Official Vessel of the Commonwealth of Massachusetts

Ernestina Logbook Page

Date: Wednesday, August 29, 2001

Greens Farms Academy Five-day Program Portland to Gloucester

Weather Conditions:
Wind: S Force 3
Seas: <1 ft
Clouds: 30% cu
Temperature: 22 C
Pressure: 30.09"Hg

Images are during morning trips ashore to explore on Richmond Island. See the chart of our anchorage from yesterday.

** The following events are fictitious.**  Some of the events are based on true experiences, however no damage was done to any people, places, or things.  Everyone on the Ernestina is healthy and happy as of 8-29-01...
and we are headed for Gloucester.

Yesterday started out as a normal day, until we got the unusual chance to converse with our associates on the Harvey Gamage.  Since the invitation had been received, the excitement on the Ernestina had been building until finally it was time to make the short journey to our fellow schooner.  The unique chance to socialize had been seized and everyone on the Gamage broke out into a chorus of traditional sea shanties.

As the evening was winding down, the night took a turn for the worse.  A crack of thunder rang out. Out of nowhere the trip back to the Ernestina became a life threatening one. Each time the lightning flashed throughout the sky our hearts jumped.  Our worries  were realized when we all watched, as if in slow motion,  the main mast was struck.  The main mast toppled over taking the main boom and gaff down with it reeking utter chaos.  The boom and the gaff did a 180 of death taking out the foremast and sending it into the ocean.

The main mast turned our beauty of a home for the past three weeks into a massive display of burning splinters slowly sinking to the bottom of the ocean.   The first thing that ran through out minds was, were the crewmembers who had been left behind alright. We didn't find out until the next morning.  We  saw them drifting ashore and you could feel the tension leave.  We figured it would be some time until the other ships would come for us, so we explored.  It was interesting to see the parallel between the adaptations the marine life made according to its misfortunes as we have had to do with ours.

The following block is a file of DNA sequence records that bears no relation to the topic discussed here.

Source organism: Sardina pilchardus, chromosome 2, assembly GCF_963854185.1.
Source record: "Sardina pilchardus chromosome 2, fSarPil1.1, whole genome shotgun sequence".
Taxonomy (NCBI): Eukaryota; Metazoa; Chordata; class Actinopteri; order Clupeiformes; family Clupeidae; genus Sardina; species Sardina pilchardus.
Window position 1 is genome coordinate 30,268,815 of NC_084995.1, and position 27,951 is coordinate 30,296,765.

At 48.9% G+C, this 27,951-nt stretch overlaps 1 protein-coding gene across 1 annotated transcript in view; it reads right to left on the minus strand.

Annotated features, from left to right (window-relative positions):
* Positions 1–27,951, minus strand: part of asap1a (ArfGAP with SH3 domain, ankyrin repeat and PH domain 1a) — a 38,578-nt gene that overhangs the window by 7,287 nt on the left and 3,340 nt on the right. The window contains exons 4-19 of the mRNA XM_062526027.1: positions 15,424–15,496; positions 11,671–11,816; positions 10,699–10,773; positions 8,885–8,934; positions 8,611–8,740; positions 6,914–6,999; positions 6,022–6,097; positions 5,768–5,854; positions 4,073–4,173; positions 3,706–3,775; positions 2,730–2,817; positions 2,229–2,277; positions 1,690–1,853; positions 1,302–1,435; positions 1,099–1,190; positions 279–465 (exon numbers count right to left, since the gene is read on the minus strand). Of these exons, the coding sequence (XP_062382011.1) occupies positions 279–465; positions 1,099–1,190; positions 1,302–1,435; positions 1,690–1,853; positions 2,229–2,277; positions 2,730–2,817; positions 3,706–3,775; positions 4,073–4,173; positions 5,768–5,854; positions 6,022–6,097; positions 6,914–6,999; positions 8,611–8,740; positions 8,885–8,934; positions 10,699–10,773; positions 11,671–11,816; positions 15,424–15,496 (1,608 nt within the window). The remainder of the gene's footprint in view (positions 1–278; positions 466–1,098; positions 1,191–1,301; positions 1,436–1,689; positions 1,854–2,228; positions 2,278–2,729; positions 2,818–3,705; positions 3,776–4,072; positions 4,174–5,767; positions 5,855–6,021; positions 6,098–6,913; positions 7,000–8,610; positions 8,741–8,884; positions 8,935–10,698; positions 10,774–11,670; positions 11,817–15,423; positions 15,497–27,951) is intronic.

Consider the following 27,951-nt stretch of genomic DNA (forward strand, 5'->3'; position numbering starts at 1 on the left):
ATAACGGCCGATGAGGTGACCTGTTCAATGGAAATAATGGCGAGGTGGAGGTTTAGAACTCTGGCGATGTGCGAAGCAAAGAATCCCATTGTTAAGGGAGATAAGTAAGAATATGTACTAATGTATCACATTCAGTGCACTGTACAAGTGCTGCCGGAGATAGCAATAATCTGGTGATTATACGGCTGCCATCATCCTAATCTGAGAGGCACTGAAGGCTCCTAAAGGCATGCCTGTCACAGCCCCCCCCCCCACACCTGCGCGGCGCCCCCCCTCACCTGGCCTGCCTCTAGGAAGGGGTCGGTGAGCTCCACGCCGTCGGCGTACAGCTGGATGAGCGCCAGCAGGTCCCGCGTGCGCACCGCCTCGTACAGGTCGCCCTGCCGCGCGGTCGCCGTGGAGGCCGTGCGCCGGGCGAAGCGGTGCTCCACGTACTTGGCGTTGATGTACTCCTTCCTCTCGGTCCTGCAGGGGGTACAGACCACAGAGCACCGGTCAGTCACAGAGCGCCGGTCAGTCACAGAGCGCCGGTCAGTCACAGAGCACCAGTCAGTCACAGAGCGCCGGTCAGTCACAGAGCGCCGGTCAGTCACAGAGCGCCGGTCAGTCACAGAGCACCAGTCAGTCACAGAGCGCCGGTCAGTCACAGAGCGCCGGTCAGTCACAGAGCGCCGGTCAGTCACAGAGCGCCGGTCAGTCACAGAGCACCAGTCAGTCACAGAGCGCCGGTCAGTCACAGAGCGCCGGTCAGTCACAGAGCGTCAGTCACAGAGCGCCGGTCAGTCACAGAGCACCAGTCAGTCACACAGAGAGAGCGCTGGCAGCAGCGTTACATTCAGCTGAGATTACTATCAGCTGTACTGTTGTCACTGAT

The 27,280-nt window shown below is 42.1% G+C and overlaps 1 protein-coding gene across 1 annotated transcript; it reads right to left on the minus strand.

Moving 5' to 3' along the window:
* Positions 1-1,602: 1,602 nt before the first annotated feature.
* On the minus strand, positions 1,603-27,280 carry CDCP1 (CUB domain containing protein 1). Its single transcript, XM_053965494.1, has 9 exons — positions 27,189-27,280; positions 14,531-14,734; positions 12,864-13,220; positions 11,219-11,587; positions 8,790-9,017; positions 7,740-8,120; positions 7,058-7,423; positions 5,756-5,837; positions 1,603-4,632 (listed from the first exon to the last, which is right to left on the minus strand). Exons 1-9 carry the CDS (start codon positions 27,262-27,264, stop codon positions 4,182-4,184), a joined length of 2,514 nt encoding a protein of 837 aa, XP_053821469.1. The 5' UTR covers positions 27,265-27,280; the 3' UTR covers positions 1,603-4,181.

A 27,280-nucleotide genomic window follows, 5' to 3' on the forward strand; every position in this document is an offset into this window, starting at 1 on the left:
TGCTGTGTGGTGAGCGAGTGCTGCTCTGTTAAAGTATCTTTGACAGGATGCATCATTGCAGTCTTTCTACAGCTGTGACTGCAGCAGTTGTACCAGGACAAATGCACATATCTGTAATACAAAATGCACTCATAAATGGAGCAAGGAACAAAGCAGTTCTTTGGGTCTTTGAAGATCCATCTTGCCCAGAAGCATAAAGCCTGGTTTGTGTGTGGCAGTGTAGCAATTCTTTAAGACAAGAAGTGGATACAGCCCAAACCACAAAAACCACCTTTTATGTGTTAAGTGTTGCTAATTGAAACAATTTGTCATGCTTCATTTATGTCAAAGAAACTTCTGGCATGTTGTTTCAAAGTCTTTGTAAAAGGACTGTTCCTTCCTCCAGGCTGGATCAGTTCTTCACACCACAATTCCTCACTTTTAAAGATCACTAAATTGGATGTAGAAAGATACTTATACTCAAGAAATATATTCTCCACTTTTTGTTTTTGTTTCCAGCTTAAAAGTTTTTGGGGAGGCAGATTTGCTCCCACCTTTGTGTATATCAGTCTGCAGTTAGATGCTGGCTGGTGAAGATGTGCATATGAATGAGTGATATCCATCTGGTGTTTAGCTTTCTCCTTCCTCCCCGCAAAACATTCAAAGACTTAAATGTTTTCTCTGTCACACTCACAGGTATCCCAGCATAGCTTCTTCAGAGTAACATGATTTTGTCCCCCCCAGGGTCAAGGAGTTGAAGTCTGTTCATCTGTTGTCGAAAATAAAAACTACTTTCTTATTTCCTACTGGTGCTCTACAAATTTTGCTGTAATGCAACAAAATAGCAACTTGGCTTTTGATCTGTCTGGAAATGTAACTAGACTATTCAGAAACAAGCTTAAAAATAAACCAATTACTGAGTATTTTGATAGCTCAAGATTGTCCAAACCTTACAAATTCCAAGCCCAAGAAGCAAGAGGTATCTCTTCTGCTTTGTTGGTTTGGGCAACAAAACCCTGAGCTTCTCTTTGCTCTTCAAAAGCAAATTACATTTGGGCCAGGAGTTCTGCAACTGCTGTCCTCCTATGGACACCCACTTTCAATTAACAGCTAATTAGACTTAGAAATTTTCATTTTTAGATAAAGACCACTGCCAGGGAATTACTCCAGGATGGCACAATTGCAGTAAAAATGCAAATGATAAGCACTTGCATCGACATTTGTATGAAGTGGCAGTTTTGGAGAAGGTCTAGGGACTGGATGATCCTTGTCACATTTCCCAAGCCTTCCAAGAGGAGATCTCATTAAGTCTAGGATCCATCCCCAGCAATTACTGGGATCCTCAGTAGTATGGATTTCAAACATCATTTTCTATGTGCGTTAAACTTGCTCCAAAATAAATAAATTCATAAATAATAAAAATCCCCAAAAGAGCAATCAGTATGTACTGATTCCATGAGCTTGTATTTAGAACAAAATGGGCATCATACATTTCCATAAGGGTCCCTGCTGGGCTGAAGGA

With the supplies we found on the island we were able to construct the skeleton of a boat using our expert line skills and some elbow grease. Despite the setback of the Ernestina blowing up, we were able to sail through the night and reach our destination.  Not only were we on time, but we completely smoked the Gamage and the Howard. z

C watch who put this write up together, took the creativity theme to a whole new level.  Within this compelling story, thought, are shards of true. The said evening was filled with song and camaraderie as participants from all three boats gathered on the Harvey Gamage.  As the evening dissipated  we all headed to our perspective boats.   Distant storms cast beautiful light displays and golden hues on the horizon - no burning torches or splintering masts, or even 180's of death.  To tell the truth, all were warm and dry and SAFE in their bunks as the evening unwound.    The story resumes on shore the next morning locating crew members from the imaginary Ernestina looking for shelter on shore as they are cast into a new, unusual and sometimes harsh environment.  I can only imagine this bit of drama was inspired from
our beach walk and class we had that next morning where we combed the rocks and sand for critters and discussed the adaptations individual species had developed to make them comfortable and able to live in the sometimes extreme conditions of a rocky coast tide pool community.  As for rebuilding the said destroyed boat of theirs, well, this can only be the students way of showing their pride in the skills  they have worked so hard to develop and master this past week.

Each has proven their competency in knot tying and line handling and as a group have begun to understand the greater picture and take over in part the responsibilities of raising and striking sail.  And I say with pride, if it came down to it, they probably could rebuild this schooner from the skeletal remains of a wreck if they ever needed to.  This crazy story did end quite accurately with the long awaited sail through the night, which in case you were wondering, was a pleasant evening beneath the stars.

24 Hour Plan: We plan to sail in company with the Harvey Gamage and the Lettie G. Howard through the night to Stellwagen Bank and to anchor in Salem Sound Thursday night.

Captain: Amanda Madeira
Program Coordinator: Inette Rex

We would like to thank Lotus and IBM for donation of software, hardware and funding to enable regular electronic updates from the ship.

NOAA Chart is provided courtesy of Maptech using Cruising Navigator 4.3 and grabbing the image using Grabit Pro 6.02.

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Copyright 1997-2001
Schooner Ernestina
89 North Water Street, P.O. Box 2010, New Bedford, MA 02741-2010
phone 508.992.4900 -- fax 508.984.7719

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